Homalomena

/Homalomena

Homalomena

Homalomena

Most commonly used varieties: ‘Emerald Gem’ and ‘Home Alone’

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Common Name: Emerald green

Light Needs

Filtered light

Water Requirements

Water weekly

Description:
A beautiful lush, tabletop plant with glossy dark, heart-shaped green leaves with compact growth and symmetrical appearance.

Most commonly used varieties: ‘Emerald Gem’ and ‘Home Alone’

A beautiful lush, tabletop plant with glossy dark, heart-shaped green leaves with compact growth and symmetrical appearance. These plants have thick tuberous roots, flowers massed together on a cylindrical spadix and a thickish leaf that tolerates interior low humidity fairly well.

They are members of the Araceae Family and have as first cousins such plants as pothos, Anthurium, Philodendrons and Spathiphyllum. Like their other family members they have thick tuberous roots, flowers massed together on a cylindrical spadix, and a thickish leaf that tolerates our interior low humidity fairly well. Knowing something about their family and also where they are native to, helps to water them properly. As you tend to them think about their thick root system, think about their cousin the spath that is such a big drinker, think about how similar they are to their other family members and water accordingly.

‘Emerald Gem’ has become a popular foliage variety because of its compact growth and symmetrical appearance.  The semi-heart shaped leaves are tough, a bit textured, with a rich midnight green and shine as if waxed. The leaf size varies with maturity, but when finished in a 6” pot, the diameter will be about four inches across. They come from the grower in a 6, 8 or 10 inch pot size and are typically very full when delivered, with lots of leaves and have an abundance of roots, as well. They tolerate low light very well and look just great tucked into mixed containers. Use them as ground cover around palms and canes.

Homalomena do best in bright filtered light, but will tolerate low light…though the petiole will stretch and they will have less leaves overall in long-term, low-light conditions. Keep them away from direct sun, they bleach and burn. Also keep them away from cold drafts, they are a true tropical and can’t tolerate temperatures below 55 degrees.  Check for water weekly, allowing the surface of the soil to dry down slightly, like a spath. Also, like a spath they will droop when they have gotten too dry. When dry, give them a drink through to the saucer and check them a second time to make sure they drink all of the water from the saucer.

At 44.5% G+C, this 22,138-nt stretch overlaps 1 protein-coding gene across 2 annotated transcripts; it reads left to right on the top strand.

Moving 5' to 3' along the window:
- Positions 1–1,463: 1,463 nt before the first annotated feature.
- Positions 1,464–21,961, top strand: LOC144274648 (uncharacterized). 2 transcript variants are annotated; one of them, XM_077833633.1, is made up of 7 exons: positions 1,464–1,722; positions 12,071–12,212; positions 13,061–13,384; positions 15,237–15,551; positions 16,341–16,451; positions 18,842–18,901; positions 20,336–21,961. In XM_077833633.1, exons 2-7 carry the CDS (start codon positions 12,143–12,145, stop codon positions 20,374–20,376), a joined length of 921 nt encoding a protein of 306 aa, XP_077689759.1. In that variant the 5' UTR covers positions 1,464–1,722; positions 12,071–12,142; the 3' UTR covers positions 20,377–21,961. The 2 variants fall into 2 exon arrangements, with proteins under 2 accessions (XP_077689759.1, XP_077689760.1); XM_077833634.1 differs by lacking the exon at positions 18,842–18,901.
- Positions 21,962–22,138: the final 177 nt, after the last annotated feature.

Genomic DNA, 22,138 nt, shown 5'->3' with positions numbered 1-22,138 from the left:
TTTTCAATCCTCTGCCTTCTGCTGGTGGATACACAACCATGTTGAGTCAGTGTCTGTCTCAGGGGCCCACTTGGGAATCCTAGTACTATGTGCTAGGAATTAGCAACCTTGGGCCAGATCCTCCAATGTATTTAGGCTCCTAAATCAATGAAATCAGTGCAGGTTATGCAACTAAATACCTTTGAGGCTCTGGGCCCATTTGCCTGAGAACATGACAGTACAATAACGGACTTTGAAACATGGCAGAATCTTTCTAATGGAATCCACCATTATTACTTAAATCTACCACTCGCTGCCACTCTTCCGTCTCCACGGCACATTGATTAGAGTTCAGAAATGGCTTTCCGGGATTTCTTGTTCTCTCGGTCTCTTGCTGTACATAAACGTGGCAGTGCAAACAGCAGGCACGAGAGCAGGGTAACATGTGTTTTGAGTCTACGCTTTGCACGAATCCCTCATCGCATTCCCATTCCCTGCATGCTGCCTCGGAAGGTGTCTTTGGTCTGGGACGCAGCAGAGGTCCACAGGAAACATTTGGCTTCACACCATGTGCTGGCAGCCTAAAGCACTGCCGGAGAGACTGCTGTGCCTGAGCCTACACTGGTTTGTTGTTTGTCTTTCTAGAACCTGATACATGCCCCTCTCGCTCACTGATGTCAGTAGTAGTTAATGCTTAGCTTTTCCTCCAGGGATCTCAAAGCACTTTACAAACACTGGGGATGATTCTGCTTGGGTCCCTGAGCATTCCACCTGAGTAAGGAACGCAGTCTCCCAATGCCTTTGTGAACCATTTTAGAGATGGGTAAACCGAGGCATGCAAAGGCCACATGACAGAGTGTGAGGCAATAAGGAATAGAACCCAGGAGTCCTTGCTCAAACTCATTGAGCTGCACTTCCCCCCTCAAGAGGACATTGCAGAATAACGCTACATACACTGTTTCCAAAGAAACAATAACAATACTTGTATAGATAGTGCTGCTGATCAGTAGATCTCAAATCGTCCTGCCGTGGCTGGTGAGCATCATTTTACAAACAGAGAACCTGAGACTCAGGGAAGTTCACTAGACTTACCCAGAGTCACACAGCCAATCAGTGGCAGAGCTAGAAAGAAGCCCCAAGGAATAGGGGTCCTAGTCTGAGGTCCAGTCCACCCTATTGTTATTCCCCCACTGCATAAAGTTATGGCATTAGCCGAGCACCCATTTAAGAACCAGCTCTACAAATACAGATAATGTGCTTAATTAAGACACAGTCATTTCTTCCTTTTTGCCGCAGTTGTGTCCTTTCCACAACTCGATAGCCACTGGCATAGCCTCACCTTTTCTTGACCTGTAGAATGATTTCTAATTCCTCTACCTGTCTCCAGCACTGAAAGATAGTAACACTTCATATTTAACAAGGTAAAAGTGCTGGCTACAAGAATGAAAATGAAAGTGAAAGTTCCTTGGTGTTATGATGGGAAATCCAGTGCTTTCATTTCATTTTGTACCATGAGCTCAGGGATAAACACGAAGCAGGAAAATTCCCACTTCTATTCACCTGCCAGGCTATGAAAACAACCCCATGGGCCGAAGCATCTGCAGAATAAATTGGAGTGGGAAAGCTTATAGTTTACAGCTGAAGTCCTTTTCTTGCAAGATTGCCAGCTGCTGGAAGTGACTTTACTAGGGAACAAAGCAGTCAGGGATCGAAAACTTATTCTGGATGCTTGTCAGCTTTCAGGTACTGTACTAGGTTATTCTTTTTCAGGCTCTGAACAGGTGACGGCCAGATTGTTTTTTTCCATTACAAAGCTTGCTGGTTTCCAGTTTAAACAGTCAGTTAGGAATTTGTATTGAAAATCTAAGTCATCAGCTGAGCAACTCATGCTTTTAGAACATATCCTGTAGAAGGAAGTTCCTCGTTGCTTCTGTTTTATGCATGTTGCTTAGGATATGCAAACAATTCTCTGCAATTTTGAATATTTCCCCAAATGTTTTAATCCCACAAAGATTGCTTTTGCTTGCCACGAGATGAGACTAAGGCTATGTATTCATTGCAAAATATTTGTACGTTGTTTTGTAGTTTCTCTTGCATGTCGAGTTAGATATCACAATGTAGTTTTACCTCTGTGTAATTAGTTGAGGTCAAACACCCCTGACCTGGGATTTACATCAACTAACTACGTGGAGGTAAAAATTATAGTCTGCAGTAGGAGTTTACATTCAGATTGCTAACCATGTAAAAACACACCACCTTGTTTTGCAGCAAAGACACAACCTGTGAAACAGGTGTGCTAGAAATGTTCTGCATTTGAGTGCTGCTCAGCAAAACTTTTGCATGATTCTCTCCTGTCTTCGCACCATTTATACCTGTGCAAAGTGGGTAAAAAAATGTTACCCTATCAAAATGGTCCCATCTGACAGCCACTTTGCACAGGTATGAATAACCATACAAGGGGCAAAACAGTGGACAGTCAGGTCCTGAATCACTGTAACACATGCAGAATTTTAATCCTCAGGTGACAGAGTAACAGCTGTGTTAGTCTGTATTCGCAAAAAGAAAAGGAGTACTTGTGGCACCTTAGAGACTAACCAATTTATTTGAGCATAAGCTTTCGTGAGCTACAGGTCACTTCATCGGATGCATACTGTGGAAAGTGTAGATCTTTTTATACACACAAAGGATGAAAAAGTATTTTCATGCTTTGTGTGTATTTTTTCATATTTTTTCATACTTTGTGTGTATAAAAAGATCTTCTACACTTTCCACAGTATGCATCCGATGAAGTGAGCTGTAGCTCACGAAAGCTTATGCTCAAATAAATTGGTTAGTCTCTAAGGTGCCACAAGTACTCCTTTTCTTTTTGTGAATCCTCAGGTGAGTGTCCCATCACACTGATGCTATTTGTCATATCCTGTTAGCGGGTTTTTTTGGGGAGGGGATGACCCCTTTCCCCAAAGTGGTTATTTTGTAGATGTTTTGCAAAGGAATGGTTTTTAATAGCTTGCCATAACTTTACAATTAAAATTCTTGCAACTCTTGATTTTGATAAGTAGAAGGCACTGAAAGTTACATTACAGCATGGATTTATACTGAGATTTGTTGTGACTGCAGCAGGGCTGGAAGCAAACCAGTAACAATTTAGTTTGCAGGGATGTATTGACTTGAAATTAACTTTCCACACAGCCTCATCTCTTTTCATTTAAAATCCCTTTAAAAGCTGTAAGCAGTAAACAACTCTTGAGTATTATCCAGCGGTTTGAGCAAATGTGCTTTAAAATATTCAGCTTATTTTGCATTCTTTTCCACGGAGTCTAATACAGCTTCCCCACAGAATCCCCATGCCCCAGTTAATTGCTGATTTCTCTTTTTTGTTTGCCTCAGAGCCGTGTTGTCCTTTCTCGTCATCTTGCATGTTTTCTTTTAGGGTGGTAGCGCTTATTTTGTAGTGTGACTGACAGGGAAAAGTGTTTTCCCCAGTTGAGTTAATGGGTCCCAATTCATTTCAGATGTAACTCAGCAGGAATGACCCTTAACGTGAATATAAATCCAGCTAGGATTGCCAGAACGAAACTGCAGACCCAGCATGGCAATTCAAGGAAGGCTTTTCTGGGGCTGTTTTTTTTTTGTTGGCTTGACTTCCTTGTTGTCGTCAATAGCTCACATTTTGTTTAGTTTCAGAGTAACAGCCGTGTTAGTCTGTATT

Homalomenas can survive in low light and remind us to not leave them standing in a saucer full of water; over time this can cause root rot.

Check for water weekly, allowing the surface of the soil to dry down slightly. They will droop when they get too dry. When dry, give them a drink through to the saucer and check them a second time to make sure they drink all of the water from the saucer. Water Homalomenas with tepid water, they hate cold in any form. Fertilize at most three times per year with a balanced fertilizer. Blackening tips are symptoms of too much water. Do not leave them standing in a saucer full of water; over time this can cause root rot.

Homalomena do best in bright filtered light but will tolerate low light…though the petiole will stretch and they will have less leaves overall in long-term, low-light conditions. Keep them away from direct sun, they bleach and burn. Also keep them away from cold drafts, they are a true tropical and can’t tolerate temperatures below 55 degrees.  Check for water weekly, allowing the surface of the soil to dry down slightly, like a spath. Also, like a spath they will droop when they have gotten too dry. When dry, give them a drink through to the saucer and check them a second time to make sure they drink all of the water from the saucer.

Like many of the Araceae Family members you need to watch for mealybug, scale and, of course, Cyclamen mites. Give them a gentle spray with soap and water on a regular basis or wipe them down with diaper wipes. Spider mites, mealybug, scale, thrips, and yes, even Cyclamen mites are pests of the Howeias indoors. Though saying that, many kentias will go years with no pest problems whatsoever.

2018-07-16T12:23:56-07:00